myArray[i] = malloc(sizeof(*myArray[i]));
            if (!myArray[i]) {
                for (size_t j = 0; j < i; j++) {
                    free(myArray[j]);
                }
                free(myArray);  // <<< ADDED THIS
                return NULL;
            }
        }
        return myArray;
    }

  4. #4
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    Thanks a lot, i repaired my code. But still have leaks :/ Last option where i think can be leak is that, i have struct which store 2 another strucs. How i should free this struc correct? I can add code, but there is lot, so if u can add some your example i will be glad.

    "example"
    Code:
    typedef struct a{
     int id;
     char name[50];
     char tel[12];
    }stA
    
    typedef struct b{
     int id;
     char str[50];
    }stB
    
    typedef struct c{
     int id;
     stA* myA;
     stB* myB;
    }stC

  5. #5
    C++ Witch laserlight's Avatar
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    That depends on how you allocate them.

    Have you changed your global variables into local variables? It will be easier to reason about your code that way.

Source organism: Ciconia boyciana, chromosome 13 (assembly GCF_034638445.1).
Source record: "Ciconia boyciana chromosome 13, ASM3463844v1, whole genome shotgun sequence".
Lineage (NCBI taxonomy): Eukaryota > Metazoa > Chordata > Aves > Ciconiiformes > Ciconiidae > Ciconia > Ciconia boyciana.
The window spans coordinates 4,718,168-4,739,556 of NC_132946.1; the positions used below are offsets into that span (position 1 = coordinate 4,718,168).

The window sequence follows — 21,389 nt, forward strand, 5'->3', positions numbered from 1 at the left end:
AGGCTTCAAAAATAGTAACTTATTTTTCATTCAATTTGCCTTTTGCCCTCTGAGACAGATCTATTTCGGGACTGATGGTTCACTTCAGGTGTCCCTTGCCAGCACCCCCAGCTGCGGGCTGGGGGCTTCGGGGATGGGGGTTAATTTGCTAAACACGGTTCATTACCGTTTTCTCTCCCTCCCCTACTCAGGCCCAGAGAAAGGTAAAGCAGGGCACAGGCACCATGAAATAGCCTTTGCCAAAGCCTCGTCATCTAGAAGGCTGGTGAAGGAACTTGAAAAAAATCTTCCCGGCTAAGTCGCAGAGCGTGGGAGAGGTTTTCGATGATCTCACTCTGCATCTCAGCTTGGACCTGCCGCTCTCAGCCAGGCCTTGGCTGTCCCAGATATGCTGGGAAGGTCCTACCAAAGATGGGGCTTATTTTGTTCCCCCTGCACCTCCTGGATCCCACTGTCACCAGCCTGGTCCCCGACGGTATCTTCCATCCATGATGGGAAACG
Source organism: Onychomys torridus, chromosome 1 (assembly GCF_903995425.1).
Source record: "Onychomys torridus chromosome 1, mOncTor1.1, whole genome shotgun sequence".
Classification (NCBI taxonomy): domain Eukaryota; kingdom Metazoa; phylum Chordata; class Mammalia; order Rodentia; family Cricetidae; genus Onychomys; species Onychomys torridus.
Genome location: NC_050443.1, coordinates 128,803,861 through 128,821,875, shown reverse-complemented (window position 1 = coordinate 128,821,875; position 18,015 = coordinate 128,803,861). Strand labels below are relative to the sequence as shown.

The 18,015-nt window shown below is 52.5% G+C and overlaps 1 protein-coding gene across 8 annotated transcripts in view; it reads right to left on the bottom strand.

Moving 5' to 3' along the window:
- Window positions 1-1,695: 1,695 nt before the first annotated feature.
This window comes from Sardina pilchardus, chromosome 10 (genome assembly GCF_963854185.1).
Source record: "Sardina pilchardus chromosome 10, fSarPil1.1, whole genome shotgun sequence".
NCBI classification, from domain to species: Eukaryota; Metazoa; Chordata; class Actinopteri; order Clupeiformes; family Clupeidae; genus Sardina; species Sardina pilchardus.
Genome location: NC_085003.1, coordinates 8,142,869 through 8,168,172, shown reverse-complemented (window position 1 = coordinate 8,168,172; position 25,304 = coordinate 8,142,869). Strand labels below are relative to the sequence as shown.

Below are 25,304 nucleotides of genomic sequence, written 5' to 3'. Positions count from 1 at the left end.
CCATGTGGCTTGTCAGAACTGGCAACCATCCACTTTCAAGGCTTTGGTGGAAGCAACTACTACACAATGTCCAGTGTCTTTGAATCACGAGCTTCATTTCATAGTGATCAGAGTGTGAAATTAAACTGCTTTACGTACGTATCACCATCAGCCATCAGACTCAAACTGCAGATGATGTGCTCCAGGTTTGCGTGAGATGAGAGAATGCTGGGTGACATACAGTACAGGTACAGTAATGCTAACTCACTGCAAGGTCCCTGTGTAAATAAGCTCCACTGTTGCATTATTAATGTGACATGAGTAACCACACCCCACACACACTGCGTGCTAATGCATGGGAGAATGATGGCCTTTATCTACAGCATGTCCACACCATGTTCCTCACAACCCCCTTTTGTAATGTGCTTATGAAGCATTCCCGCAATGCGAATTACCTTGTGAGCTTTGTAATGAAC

Quote Originally Posted by Bjarne Stroustrup (2000-10-14)
    I get maybe two dozen requests for help with some sort of programming or design problem every day. Most have more sense than to send me hundreds of lines of code. If they do, I ask them to find the smallest example that exhibits the problem and send me that. Mostly, they then find the error themselves. "Finding the smallest program that demonstrates the error" is a powerful debugging tool.
    Look up a C++ Reference and learn How To Ask Questions The Smart Way

  6. #6
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    We have in our assignment, so i cant change it
    Code:
    static stStruct** myArray = NULL;


    For two first struct i read data from file and load them to the separate linked list. I have in these two struct pointer on next node, that i build this linked list and i have static variable on actual node and first node. There is no problem. When i want get these two struct like a parameters to third struct. First i allocated memory only for third struct(how i showed in my allocated example). Then i call function, where i allocated memory for struct A and B and created new object, because i need stored these data after i dealocated linked list for these structs.